Cast iron skillets and cookware are pieces that age well and last for generations when properly treated. While these hearty kitchen tools have their limitations, a quality cast iron skillet or dutch oven can keep your cooking for years.
Our cast iron cookware reviews and buying guide will help you discover the best cast iron skillet or Dutch oven for you and your kitchen. While cast iron isn’t for every cooking situation, you may find a new favorite.
Best Cast Iron Cookware
Cast Iron Skillet
Square Grill Pan
Double Dutch Oven
Pre Seasoned Cast Iron Skillet
20" x 10.44"
Pre Seasoned Cast Iron Skillet
Cast Iron Skillet
Covered Deep Skillet
Cast Iron Cookware Reviews
Le Creuset Cast Iron Skillet
The Le Creuset enameled skillet offers fans of cast iron the chance to enjoy the heft and heat of cast iron without worrying about rust.
The exterior of this pan is coated in colored enamel, while the interior is coated in black enamel. It features a long handle for maneuvering the pot over the burner and a short handle for hanging.
It's important to heat this pan slowly to keep your foods from sticking. Per the Le Creuset instructions, you'll want to heat the pan, add the oil, and then add your non-acidic and dry foods. Too much water can cause sticking and will compromise the temperature of your oil.
- Pretty: Standard cast iron is a bit boring, but these pans are available in a variety of colors including white, red and turquoise, and are quite pretty!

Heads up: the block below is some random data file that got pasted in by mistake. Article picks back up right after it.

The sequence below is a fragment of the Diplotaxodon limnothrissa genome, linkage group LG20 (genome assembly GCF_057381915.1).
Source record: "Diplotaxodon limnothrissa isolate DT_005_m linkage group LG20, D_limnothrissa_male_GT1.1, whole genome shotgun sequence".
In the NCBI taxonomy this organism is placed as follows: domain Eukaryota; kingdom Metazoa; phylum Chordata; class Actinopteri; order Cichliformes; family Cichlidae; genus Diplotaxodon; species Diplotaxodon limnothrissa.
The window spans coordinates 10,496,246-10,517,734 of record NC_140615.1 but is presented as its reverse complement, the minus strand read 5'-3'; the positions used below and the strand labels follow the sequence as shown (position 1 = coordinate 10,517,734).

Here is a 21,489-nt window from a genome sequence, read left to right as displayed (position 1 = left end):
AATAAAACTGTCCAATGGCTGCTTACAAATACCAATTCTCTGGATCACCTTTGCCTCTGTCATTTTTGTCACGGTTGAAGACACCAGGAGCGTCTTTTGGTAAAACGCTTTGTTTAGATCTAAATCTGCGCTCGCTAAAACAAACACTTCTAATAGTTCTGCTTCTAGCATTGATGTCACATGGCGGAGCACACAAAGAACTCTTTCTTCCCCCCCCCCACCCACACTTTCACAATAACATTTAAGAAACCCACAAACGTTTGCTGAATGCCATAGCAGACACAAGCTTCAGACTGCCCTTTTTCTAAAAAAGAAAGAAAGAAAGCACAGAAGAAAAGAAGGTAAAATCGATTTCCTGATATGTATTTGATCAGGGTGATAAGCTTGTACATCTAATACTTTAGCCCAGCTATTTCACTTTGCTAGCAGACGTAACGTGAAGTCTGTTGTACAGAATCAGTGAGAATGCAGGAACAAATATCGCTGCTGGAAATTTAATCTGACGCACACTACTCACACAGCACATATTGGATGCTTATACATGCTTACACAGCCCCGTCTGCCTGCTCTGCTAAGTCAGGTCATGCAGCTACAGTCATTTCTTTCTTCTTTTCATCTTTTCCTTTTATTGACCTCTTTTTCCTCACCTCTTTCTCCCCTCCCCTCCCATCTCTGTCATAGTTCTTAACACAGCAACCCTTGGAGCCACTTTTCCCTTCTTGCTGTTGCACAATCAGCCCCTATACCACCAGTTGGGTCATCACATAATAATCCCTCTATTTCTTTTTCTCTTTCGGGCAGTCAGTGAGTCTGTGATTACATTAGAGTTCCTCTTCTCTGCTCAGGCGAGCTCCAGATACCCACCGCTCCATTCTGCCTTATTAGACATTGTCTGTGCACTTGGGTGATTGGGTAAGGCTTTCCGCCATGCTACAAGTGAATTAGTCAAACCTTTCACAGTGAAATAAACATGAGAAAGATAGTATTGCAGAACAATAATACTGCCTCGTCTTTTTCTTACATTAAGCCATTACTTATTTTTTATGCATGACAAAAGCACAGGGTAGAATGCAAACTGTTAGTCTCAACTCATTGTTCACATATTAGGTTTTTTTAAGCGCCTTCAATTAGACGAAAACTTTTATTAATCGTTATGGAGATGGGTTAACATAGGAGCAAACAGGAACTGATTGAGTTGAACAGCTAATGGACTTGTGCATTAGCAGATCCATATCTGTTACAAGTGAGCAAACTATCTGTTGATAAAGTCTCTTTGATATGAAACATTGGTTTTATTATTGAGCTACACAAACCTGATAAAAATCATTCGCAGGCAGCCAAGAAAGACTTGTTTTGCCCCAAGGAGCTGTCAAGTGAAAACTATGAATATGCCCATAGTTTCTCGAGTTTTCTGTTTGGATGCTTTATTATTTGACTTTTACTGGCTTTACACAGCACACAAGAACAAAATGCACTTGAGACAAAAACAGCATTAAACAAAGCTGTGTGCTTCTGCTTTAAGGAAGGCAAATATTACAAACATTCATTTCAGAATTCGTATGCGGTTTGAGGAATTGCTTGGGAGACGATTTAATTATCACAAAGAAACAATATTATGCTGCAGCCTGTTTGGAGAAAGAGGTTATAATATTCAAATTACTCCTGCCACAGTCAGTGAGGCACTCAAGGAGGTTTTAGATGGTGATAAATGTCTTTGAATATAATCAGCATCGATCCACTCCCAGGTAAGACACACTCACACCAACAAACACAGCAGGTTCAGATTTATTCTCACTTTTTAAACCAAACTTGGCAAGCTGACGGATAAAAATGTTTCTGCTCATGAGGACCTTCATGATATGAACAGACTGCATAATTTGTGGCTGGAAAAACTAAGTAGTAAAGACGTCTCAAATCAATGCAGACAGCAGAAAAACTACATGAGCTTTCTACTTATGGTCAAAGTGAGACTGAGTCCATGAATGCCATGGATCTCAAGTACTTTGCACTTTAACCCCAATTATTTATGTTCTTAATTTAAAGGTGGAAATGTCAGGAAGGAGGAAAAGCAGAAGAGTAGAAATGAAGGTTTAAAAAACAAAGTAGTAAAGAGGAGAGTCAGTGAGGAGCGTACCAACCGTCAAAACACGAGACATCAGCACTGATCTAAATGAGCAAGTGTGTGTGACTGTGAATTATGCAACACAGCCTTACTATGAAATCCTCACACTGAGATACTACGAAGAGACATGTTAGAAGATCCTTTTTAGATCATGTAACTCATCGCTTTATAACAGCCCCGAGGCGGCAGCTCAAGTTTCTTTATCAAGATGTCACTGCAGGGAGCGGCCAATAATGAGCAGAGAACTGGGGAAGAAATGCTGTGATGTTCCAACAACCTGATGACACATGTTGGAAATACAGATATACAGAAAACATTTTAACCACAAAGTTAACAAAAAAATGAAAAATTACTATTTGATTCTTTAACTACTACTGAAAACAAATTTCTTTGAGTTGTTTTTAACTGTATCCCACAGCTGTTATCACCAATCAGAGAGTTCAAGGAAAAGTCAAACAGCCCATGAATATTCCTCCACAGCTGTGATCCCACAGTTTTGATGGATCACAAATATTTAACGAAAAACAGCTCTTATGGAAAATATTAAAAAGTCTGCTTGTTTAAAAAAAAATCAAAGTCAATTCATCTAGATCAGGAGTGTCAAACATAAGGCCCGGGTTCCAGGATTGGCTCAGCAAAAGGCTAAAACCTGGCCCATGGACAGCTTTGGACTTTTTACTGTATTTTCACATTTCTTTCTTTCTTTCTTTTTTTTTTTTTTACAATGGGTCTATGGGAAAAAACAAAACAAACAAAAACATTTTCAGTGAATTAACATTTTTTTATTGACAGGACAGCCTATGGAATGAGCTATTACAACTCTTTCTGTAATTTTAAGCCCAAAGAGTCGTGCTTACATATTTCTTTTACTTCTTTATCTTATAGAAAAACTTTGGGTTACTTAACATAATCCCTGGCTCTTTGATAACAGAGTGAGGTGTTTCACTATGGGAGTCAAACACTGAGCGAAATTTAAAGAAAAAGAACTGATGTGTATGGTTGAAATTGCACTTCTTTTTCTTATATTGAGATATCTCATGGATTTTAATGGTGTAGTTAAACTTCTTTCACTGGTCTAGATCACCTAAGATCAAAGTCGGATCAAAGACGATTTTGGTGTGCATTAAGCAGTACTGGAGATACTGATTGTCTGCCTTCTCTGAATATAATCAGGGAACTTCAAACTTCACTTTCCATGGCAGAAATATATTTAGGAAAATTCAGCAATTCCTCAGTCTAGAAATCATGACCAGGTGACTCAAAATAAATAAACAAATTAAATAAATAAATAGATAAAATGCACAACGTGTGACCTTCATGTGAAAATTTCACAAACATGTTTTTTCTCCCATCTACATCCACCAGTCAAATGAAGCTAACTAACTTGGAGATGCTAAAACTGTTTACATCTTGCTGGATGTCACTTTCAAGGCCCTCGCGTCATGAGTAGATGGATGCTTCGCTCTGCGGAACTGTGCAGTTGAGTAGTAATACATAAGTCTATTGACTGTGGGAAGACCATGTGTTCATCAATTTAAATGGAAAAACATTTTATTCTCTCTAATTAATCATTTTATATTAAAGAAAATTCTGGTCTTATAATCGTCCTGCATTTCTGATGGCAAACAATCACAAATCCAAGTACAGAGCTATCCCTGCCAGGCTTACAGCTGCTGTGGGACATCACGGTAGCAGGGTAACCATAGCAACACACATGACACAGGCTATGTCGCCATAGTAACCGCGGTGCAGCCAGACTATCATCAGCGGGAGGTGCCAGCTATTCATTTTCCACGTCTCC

- Balanced: The extra handle on this pan makes it easy to handle the extra weight inherent in cast iron. This pan will move easily from stove top to oven, and the extra handle helps.
- Non-Stick (after a fashion): While this pan doesn't feature a Teflon coating, it is fairly non-stick, heat with care.
- Dishwasher Safe (or not): Per the manufacturer, this pan can go in the dishwasher. Per users, the dishwasher will destroy the seasoning. Wash as you would other cast iron.
- Heavy: Cast iron is heavy, and banging these pans around can damage the ceramic coating and introduce rest. Handle with control.
- Time-consuming: You will want to pre-heat this pan before adding oil and before adding your food.
Cast Iron Griddle - Reversible Grill
The Lodge reversible griddle comes pre-seasoned and is ready to wash and use as soon as it arrives. This griddle will work on nearly all stove tops and can even be used over a fire outdoors.
Those with induction cooktops will need to review the specifications for their stove to see if a double-burner griddle will work for their cooking needs.
The Lodge griddle is 20 inches wide by just over ten inches wide and will give you a broad cooking area for breakfast foods such as eggs and bacon on the flat side and grilling ridges for steaks on the other.